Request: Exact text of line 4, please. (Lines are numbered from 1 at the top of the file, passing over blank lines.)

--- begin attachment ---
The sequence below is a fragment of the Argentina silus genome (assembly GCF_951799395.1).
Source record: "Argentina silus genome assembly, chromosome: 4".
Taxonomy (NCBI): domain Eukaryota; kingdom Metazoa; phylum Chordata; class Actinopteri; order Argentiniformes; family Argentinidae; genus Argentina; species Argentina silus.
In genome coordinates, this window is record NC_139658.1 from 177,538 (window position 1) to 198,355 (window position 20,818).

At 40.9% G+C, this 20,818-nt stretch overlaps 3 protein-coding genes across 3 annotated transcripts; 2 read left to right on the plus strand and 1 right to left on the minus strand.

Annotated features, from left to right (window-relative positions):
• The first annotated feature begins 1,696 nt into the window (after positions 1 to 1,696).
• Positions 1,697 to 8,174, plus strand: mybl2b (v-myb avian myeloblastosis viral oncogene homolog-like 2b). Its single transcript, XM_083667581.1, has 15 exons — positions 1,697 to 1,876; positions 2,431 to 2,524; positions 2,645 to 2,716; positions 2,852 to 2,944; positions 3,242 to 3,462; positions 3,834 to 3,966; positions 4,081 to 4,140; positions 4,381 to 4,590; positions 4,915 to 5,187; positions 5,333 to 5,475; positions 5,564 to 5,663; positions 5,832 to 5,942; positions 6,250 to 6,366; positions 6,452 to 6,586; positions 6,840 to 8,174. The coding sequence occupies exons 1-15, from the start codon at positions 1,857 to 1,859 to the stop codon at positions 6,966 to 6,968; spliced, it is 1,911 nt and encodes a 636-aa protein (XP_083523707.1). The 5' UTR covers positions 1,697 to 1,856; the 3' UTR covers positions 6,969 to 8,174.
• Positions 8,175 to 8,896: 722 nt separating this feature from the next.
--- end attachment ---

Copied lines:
In genome coordinates, this window is record NC_139658.1 from 177,538 (window position 1) to 198,355 (window position 20,818).